Reading academic articles about Internet-wide routing challenges you might stumble upon valley-free routing – a pretty important concept with applications in WAN and data center routing design.
If you’re interested in the academic discussions, you’ll find a pretty exhaustive list of papers on this topic in the Informative References section of RFC 7908; here’s the over-simplified version.
Most blog posts generate the usual noise from the anonymous peanut gallery (if only they’d have at least a sliver of Statler and Waldorf in them), but every now and then there’s a comment that’s pure gold. The one made by Tony Przygienda (of RIFT fame) on Valley-Free Routing post is so good and relevant that I decided to republish it as a separate blog post. Enjoy!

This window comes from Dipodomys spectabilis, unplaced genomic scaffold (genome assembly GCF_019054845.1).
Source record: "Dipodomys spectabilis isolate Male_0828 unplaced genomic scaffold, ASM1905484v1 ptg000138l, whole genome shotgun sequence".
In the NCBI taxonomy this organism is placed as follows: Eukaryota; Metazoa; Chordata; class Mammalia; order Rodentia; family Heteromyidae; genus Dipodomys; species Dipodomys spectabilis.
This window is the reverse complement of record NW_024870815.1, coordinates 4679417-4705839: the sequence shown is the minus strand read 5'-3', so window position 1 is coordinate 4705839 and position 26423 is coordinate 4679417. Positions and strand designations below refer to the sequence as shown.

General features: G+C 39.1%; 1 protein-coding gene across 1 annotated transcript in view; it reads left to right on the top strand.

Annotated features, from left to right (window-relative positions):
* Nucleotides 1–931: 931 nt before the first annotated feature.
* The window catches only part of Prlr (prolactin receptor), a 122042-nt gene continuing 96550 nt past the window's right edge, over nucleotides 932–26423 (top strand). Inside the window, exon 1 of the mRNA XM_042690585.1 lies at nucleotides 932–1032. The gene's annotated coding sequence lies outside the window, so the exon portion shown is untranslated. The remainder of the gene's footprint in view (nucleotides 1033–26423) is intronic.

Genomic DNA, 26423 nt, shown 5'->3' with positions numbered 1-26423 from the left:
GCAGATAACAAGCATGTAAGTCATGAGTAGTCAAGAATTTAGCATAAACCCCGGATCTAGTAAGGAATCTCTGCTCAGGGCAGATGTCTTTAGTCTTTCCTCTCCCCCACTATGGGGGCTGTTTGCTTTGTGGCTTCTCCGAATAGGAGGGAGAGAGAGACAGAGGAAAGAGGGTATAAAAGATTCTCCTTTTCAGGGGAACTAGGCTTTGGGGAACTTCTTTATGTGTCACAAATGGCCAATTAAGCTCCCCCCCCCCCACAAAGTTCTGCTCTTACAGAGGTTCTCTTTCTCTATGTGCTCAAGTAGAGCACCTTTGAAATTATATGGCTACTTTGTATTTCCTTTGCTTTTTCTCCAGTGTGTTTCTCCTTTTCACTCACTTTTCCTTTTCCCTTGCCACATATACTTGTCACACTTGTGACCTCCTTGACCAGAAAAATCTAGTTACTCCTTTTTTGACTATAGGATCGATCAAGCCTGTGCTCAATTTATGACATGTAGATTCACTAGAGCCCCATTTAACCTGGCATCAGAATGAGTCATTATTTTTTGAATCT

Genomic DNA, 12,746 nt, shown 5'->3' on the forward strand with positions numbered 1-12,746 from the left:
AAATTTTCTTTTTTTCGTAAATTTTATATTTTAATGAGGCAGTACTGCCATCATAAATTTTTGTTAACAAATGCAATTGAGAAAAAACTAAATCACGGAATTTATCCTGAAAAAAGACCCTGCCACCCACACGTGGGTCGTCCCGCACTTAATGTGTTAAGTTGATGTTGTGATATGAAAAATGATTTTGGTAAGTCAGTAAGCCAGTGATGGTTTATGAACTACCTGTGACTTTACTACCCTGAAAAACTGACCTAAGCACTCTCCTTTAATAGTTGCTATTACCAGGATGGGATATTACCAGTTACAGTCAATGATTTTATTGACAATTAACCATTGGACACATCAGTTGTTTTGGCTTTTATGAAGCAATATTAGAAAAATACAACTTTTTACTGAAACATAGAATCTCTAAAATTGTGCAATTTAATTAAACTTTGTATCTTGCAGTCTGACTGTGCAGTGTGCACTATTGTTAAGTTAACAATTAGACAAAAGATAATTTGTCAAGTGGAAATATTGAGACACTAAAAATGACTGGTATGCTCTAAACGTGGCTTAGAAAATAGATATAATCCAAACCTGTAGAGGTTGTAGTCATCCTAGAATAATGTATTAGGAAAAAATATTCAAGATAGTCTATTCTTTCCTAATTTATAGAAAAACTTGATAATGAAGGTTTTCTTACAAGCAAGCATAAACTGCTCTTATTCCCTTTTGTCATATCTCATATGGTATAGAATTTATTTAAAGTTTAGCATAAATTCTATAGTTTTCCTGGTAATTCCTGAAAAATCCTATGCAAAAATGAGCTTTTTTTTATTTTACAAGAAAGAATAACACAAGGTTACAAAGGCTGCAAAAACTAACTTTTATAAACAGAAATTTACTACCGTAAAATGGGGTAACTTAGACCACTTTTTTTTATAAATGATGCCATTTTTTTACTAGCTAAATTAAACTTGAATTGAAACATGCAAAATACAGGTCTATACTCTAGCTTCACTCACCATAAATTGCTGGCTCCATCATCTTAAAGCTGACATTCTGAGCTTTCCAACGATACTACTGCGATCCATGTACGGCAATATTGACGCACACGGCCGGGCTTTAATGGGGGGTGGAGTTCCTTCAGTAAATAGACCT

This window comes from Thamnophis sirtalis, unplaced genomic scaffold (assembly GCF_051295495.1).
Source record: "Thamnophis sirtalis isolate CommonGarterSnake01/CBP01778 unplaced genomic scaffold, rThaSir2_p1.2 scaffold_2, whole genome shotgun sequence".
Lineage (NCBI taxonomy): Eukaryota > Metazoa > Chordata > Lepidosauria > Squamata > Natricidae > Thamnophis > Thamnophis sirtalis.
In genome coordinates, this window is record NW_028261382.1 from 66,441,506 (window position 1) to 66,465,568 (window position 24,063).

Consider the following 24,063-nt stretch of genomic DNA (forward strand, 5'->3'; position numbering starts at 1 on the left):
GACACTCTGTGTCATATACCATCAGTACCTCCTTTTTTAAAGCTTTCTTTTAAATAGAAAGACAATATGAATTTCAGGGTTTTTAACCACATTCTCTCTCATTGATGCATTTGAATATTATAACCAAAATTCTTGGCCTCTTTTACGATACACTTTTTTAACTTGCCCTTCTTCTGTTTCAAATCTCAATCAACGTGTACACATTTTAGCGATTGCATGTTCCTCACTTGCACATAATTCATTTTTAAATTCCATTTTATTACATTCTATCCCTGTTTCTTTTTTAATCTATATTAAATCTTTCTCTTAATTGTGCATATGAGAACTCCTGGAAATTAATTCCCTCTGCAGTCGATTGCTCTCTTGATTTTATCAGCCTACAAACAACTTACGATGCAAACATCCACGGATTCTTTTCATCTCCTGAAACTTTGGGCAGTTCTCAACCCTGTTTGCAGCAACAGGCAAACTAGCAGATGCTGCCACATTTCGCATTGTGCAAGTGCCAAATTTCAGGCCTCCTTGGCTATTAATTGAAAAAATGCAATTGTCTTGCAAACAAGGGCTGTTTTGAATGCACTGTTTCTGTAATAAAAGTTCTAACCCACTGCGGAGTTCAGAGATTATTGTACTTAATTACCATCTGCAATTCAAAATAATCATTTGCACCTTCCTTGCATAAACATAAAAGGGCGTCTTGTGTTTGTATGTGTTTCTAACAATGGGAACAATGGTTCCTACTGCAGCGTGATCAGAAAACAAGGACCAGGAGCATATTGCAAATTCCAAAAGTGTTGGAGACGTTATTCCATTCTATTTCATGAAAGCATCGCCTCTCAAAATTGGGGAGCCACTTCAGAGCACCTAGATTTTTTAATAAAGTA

You might have noticed that almost every BGP as Data Center IGP design uses the same AS number on all spine switches (there are exceptions coming from people who use BGP as RIP with AS-path length serving as hop count… but let’s not go there).
There are two reasons for that design choice:
As I explained in a previous blog post, most leaf-and-spine best-practices (as in: what to do if you have no clue) use BGP as the IGP routing protocol (regardless of whether it’s needed) with the same AS number shared across all spine switches to implement valley-free routing.
This design has an interesting consequence: when a link between a leaf and a spine switch fails, they can no longer communicate.